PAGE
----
/ 8 January 2024

RCL withdraws interdict, so Tongaat creditors’ vote goes ahead — for now

Tongaat Hulett Sugar Mill
File photo: Getty Images

RCL Foods has withdrawn its application for an interdict to stop creditors from voting on an “unlawful” business rescue plan for Tongaat Hulett Limited filed by ANC funder Robert Gumede’s Vision consortium after the business rescue practitioners agreed to amend the plan.

The withdrawal of the court action means that the vote on the rescue plans presented by Vision and rival bidder RGS Sugar, which has been postponed a number of times due to legal battles, should go ahead on Wednesday, as planned.

However, the details of the latest amendments to the Vision plan have not yet been made public by business rescue practitioner Metis and there is still a possibility that the matter could end up back in court.

RCL, which owns Selati Sugar, had gone to court to stop voting on Vision’s plan, which did not comply with an earlier court order by Judge Rashid Vahed that the rescue plans needed to include the more than R526 million in unpaid industry levies which Tongaat owes.

Tongaat entered voluntary business rescue in November 2022 due to the crisis it faces over a massive loss in value, triggered by alleged fraud of R3.5 billion by managers in its property division and former chief executive Peter Straude.

Vision — consisting of Gumede’s Guma group, Remogoggo and Pakistani agribusiness company Almoiz — and RGS Sugar from Mozambique, have both submitted rescue plans.

RCL went to court to stop the voting on the Vision plan, which did not accommodate the unpaid industry levies, upon which the growers who fall under the South African Sugar Association (Sasa) depend for their survival.

It did not oppose the vote on the plan submitted by RGS, which has undertaken to pay the levies, prevent retrenchments and to make payments to smaller, unsecured creditors who are owed by Tongaat.

In papers before court, RCL managing director Michela Cutts said that the Vision plan was “patently unlawful” and that the company was opposing it as it “seeks to unlawfully compromise” the existing claim by Sasa.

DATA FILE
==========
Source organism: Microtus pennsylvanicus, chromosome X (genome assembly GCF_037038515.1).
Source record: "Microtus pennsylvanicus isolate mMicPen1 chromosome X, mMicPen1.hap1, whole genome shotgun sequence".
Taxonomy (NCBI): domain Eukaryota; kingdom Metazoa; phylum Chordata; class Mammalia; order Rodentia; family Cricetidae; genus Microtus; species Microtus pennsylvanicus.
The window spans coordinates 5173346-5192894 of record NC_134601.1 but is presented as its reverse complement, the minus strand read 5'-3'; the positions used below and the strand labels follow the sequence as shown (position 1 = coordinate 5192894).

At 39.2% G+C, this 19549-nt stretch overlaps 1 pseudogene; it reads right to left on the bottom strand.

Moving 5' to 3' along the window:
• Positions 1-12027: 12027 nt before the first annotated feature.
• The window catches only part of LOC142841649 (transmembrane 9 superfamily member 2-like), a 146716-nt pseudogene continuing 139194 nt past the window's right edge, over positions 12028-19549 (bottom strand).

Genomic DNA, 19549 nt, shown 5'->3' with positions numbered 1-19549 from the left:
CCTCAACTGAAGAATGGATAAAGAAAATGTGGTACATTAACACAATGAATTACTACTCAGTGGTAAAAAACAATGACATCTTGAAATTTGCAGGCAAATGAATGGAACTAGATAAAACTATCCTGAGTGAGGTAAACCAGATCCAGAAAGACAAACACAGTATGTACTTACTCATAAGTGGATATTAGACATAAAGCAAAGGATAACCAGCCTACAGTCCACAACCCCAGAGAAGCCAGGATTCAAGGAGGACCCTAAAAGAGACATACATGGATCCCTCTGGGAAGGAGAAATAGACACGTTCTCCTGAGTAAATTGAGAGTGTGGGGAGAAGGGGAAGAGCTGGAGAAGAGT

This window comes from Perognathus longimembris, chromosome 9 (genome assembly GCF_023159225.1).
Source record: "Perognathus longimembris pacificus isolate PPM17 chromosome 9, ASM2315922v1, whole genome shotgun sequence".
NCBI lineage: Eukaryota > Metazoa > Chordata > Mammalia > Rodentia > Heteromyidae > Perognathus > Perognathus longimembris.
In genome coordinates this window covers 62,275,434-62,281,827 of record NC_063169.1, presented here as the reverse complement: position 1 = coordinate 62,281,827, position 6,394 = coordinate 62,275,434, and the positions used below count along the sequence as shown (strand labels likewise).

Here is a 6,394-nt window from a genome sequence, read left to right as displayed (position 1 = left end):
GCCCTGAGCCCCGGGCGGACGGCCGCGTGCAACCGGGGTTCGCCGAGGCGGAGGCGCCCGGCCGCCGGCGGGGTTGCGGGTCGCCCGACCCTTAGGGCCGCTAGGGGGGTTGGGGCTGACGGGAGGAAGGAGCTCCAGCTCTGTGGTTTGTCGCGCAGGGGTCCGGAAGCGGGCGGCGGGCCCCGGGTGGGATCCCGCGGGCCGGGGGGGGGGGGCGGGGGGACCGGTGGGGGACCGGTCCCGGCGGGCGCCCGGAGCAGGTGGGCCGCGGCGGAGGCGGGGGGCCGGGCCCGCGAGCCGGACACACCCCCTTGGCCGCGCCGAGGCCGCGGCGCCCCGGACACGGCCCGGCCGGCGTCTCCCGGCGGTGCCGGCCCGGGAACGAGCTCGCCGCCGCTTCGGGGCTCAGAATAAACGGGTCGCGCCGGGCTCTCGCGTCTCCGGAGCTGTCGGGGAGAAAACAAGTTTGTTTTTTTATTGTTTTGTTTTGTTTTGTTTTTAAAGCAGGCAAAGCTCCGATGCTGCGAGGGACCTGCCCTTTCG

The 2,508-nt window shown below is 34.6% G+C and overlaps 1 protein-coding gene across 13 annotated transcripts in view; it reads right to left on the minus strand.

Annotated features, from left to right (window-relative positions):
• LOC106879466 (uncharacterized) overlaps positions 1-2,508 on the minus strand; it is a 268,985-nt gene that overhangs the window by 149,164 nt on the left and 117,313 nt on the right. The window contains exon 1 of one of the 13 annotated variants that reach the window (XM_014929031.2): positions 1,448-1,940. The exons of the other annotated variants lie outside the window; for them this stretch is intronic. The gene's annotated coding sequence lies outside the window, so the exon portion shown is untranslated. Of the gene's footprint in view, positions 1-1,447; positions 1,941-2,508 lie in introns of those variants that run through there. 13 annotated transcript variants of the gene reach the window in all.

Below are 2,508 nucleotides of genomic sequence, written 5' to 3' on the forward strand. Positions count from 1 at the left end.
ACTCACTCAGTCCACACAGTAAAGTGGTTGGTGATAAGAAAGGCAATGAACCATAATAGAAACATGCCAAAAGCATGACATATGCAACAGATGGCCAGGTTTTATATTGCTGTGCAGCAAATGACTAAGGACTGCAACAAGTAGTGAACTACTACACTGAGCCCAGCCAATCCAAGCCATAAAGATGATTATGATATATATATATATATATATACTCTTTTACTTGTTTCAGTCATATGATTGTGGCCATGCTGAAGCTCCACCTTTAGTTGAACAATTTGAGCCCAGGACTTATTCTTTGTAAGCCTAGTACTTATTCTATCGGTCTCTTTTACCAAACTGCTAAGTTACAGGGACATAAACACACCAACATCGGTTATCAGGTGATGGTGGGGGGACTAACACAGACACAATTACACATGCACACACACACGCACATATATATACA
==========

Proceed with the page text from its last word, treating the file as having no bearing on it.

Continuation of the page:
Cutts said the Vision plan was also unlawful as it persisted with its position that it would only settle its industry obligations should funding be available for it to do so.

Metis had, she said, failed to advise on which plan should be put to the vote and had instead continued to present an unlawful business plan on behalf of Vision.

Cutts said that the court had correctly characterised the levies to Sasa as being part of the cost of doing business in the sugar industry and that neither Vision nor the business rescue practitioners (BRPs) had the legal right to make payment conditional.

On Sunday, an RCl spokesperson confirmed that they had agreed to withdraw the interdict application after Metis undertook to amend the Vision plan to ensure that it complied with the order of the court.

“In our view, the Vision plan, published by the BRPs on 2 January, was unlawful because it did not provide for settlement of Tongaat’s statutory obligations, as directed by the recent judgment by Judge Vahed,” the spokesperson said.

“Following our application, RCL Foods engaged with the BRPs who agreed to changes to the Vision plan, as a result of which our application will be withdrawn.”

However, RCL remained “concerned” about the impact that the Vision plan would have on growers and millers if it is the option voted on by the creditors as it “assumed that Sasa will not be paid for at least three years”.

By contrast, the RGS plan “provides for immediate settlement of the Sasa claim amount while not leaving any other affected party worse off”.

“We hold the firm view that it is not justifiable to force growers and millers to bear the cost of Tongaat’s business rescue through delayed payment.”

The Vision group had approached the Public Investment Corporation to fund its purchase of the R8 billion in secured debt that Tongaat owes to a group of banks — giving it control of the creditors’ vote —  but had failed to meet the deadline set by the BRPs twice.

It is not clear at this point whether or not it was able to secure the funding.

The RCL spokesperson said they had gone to court “in the best interests of the broader sugar industry, including our small-scale growers who are not in a position to protect their interests through litigation”. 

“RCL believes that Tongaat’s future viability is critical, but at the same time, that it is vital to ensure that the business rescue process does not undermine the entire industry,” the spokesperson said.

Metis declined to comment on the RCL interdict, saying that they would communicate through the normal SENS process.